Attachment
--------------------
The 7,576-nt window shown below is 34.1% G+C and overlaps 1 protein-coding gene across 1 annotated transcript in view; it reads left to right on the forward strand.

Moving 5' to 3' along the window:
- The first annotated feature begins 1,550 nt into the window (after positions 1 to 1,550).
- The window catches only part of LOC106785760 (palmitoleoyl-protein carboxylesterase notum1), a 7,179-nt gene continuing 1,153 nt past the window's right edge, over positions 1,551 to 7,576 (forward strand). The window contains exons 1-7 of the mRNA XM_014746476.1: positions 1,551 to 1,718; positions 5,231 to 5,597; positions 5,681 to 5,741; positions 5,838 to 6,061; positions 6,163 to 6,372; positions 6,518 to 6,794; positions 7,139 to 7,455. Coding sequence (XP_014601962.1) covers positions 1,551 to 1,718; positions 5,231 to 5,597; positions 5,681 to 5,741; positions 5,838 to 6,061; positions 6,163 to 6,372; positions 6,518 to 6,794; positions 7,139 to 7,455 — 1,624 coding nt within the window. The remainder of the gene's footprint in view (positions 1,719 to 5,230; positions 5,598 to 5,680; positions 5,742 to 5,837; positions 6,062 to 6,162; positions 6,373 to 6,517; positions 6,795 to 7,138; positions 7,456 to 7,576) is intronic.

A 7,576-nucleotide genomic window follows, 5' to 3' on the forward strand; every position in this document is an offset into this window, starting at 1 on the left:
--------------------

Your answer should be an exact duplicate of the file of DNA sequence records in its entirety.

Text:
The 7,576-nt window shown below is 34.1% G+C and overlaps 1 protein-coding gene across 1 annotated transcript in view; it reads left to right on the forward strand.

Moving 5' to 3' along the window:
- The first annotated feature begins 1,550 nt into the window (after positions 1 to 1,550).
- The window catches only part of LOC106785760 (palmitoleoyl-protein carboxylesterase notum1), a 7,179-nt gene continuing 1,153 nt past the window's right edge, over positions 1,551 to 7,576 (forward strand). The window contains exons 1-7 of the mRNA XM_014746476.1: positions 1,551 to 1,718; positions 5,231 to 5,597; positions 5,681 to 5,741; positions 5,838 to 6,061; positions 6,163 to 6,372; positions 6,518 to 6,794; positions 7,139 to 7,455. Coding sequence (XP_014601962.1) covers positions 1,551 to 1,718; positions 5,231 to 5,597; positions 5,681 to 5,741; positions 5,838 to 6,061; positions 6,163 to 6,372; positions 6,518 to 6,794; positions 7,139 to 7,455 — 1,624 coding nt within the window. The remainder of the gene's footprint in view (positions 1,719 to 5,230; positions 5,598 to 5,680; positions 5,742 to 5,837; positions 6,062 to 6,162; positions 6,373 to 6,517; positions 6,795 to 7,138; positions 7,456 to 7,576) is intronic.

A 7,576-nucleotide genomic window follows, 5' to 3' on the forward strand; every position in this document is an offset into this window, starting at 1 on the left: